As Shayna says, you do need to leave enough room for the matzoh balls (or even more for dumplings) to expand. Since you're halving the liquid you may need too make extra sure the matzoh balls have enough room -- so you may need a wider pot...

                  1. I think using chicken fat in the balls really makes the difference. Since I'm too lazy to render my own fat, I just save the fat I can salvage from my roasting pan when I roast a chicken, pop it in a tupperware in the freezer and scoop out as needed. I also like to add some tarragon. Have heard of people using seltzer water to achieve fluffiness, but I've never tried it. Seems that boiling with the lid on to sort of steam them is also important.

                    4 Replies
                    1. re: Procrastibaker

                      Oh, come on, render your own fat. I only do it now and again, when I have saved up fat from chickens/dark quarters with backs that I am cleaning, or from necks and backs when doing the soup. The fat can cook while the soup is on the stove. To tell the truth, I really started doing it when I saw the price of chicken fat at the local supermarket was nearly $5 for a less than 1-pound, probably an 8-ounce container and I was feeling guilty about tossing the gobs of fat that are on the necks and backs. (Notice I did not say that I feel guilty about using chicken fat in cooking...) If I figure the cost of the soup ingredients and offset it by what I would be paying for the fat, the soup really ends up costing a very reasonable price. And it tastes good, too.

                      I don't use fat in the balls, as my sister-in-law, who loves the balls, doesn't like the chicken fat taste. We like her, so it's the least we can do to accomodate her by not putting the fat in the ball mixture.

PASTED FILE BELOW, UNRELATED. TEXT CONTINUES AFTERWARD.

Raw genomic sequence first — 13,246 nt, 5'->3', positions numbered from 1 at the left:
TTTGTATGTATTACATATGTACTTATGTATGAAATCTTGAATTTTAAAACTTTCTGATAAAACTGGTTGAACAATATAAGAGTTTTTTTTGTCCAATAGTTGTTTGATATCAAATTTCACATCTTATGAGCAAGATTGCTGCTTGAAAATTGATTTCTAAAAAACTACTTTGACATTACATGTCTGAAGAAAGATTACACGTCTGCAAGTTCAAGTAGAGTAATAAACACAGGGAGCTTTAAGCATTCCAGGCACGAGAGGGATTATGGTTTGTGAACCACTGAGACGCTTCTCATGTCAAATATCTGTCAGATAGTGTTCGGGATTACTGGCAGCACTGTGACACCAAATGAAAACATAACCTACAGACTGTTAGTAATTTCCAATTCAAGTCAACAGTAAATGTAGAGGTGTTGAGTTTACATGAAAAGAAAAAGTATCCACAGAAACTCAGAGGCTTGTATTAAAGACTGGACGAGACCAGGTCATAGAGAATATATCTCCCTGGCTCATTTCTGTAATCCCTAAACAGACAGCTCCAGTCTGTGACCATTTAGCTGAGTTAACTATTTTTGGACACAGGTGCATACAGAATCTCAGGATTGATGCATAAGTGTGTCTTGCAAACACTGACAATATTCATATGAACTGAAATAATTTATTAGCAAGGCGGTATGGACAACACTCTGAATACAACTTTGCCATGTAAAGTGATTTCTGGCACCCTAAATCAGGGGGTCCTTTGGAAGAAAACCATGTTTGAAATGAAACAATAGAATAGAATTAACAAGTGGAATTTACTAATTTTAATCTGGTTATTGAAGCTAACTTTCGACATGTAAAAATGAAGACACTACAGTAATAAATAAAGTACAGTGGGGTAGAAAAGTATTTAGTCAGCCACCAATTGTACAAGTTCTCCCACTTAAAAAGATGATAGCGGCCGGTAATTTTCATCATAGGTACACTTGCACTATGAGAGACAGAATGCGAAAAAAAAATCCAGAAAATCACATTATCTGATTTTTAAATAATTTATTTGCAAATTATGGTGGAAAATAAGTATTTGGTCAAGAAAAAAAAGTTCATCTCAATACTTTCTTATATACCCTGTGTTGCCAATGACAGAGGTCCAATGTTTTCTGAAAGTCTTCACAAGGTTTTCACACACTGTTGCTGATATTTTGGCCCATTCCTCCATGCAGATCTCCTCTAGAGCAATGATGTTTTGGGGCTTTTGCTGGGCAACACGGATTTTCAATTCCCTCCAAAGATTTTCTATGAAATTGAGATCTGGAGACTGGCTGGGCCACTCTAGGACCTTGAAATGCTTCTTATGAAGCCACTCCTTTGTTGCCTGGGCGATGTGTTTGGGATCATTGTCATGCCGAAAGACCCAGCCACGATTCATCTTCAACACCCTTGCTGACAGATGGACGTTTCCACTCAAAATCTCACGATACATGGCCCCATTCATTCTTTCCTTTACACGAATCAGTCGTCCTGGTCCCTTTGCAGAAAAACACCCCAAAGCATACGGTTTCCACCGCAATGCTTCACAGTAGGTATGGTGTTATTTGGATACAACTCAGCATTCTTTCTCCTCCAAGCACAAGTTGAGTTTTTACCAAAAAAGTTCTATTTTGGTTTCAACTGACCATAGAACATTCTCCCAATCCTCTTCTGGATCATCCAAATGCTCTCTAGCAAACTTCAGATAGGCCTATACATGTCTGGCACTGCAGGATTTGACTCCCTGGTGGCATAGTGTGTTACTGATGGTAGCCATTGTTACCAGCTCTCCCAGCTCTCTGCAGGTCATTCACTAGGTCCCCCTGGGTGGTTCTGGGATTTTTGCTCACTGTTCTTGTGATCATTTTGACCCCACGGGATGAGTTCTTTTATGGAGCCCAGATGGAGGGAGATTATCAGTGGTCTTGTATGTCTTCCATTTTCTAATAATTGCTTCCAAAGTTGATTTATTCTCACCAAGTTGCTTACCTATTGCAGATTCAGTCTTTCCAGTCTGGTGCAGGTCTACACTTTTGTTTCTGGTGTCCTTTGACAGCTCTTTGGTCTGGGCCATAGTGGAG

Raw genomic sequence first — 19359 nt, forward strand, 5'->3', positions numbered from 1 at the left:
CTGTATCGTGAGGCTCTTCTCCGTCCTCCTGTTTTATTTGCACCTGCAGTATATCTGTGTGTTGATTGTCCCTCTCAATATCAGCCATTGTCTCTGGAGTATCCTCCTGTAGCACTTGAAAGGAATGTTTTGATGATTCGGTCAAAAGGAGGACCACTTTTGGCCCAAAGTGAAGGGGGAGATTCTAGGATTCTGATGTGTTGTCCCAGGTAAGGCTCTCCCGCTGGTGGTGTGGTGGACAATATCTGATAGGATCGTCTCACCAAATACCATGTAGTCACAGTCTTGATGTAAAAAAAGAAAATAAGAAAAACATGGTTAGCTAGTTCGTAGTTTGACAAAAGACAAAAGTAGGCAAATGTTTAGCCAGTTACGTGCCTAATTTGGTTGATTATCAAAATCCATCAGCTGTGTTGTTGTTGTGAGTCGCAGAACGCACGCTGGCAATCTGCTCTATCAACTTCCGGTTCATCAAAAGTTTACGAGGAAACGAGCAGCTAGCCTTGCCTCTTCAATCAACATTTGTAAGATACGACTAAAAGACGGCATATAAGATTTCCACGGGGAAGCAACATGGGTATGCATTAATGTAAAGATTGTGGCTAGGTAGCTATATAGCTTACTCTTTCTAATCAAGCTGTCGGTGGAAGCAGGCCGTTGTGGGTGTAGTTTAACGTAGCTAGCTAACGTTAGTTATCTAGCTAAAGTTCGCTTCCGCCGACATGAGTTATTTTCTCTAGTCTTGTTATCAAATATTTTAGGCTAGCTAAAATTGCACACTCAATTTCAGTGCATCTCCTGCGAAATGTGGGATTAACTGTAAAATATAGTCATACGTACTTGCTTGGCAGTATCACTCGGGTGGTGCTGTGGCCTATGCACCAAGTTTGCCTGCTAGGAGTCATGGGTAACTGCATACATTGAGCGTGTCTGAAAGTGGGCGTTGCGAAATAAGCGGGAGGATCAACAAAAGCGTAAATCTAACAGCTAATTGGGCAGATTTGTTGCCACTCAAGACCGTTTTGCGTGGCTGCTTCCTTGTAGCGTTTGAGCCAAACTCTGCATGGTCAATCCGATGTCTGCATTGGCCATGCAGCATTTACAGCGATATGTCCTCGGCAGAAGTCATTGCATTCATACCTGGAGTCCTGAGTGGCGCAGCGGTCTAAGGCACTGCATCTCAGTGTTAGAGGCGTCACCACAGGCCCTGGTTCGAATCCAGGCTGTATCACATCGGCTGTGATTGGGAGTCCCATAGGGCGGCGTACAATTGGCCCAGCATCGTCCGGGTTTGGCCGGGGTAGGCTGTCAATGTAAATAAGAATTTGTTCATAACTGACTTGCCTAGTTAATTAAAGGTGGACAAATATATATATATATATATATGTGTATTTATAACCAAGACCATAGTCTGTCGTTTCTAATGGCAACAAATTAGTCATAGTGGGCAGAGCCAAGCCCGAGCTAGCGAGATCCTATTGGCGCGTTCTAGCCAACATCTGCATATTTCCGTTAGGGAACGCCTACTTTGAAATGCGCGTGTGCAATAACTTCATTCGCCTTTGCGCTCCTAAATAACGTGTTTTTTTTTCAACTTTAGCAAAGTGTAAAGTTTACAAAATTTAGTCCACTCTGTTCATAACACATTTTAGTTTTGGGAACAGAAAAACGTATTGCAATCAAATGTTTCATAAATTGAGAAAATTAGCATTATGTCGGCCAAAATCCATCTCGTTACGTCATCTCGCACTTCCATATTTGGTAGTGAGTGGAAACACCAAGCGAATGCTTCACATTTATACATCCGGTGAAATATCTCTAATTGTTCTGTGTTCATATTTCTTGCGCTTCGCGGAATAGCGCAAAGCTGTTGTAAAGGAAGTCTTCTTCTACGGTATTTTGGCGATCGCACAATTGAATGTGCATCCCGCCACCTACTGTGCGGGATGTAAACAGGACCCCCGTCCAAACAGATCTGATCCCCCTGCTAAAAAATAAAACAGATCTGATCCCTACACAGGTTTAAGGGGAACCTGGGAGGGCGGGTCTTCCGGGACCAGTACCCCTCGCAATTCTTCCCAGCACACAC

I heard about the seltzer thing, but have never actually known anyone who does it.

                      I am still betting that the density of the balls is controlled by the heat of the liquid, the amount of the room in the pot and the length of cooking time. Soup v. water probably has more to do with taste than with fluffiness.

                      1. re: Shayna Madel

                        I've used seltzer. No big improvement on fluffiness. As for balls vs dumplings - I have always thought of them as either the "hard as a rock" variety or the "light and fluffy variety." I prefer the latter. As I mentioned, the separately whipped egg whites folded in do add some volume to the matzoh balls. Never used chicken fat but I'll bet it's good.

                        1. re: Shayna Madel

                          My great-grandmother's recipe says to use seltzer for fluffiness. I haven't tried it, but her balls were always big and light, perfect (to everyone but me, who actually prefers them dense and heavy... go figure!).

                        2. I don't know what box recipe you used, but mine says that the "liquid" should be water.. my late future grandmother in law always swore on using seltzer water.

                          The lack of handling is also important, just remember you still do need to do some (I once had a recipe turn to matzoh mush because I tried to be too slick and just slide the dumplingis from spoons into the water)

                          The other thing to remember is that "dense" is not wrong. There is a huge ongoing debate over floaters vs. sinkers.

                          1. Having more than 25 years of experience making matzo balls and more than twice that of eating them, here are a few keys:

                            - you don't need a mix. Buy your own matzo meal, then you can control salt, liquid, seasonings, all ingredients, etc. Matzo meal has plenty of other uses, very good as breading for cutlets, binder for meat loaf, etc.
                            - don't care what others say, club soda or seltzer adds fizz and life to the balls making them light & fluffy. Some people don't like light & fluffy (pls don't serve your MB to me!), so use another liquid if you like rocks
                            - absolutely don't cook in soup if you like clear or non starchy broth, as MB will make broth/stock starchy by the very nature of the matzo meal
                            - like to use a touch of dill weed/parsley or other seasoning to liven things up a bit. Actually made some last summer with chopped basil (had bumper crop) that were really interesting.
                            - don't lift the lid!!! BIG NO NO! Liquid needs to simmer profusely (but not boil) for at least 30 min
                            - drain cooked MB well in very large colander, freeze in single layer on cookie sheet and place in plastic bags. If you do a good job draining off original cooking liquid, MBs miraculously re-hydrate when reheating them.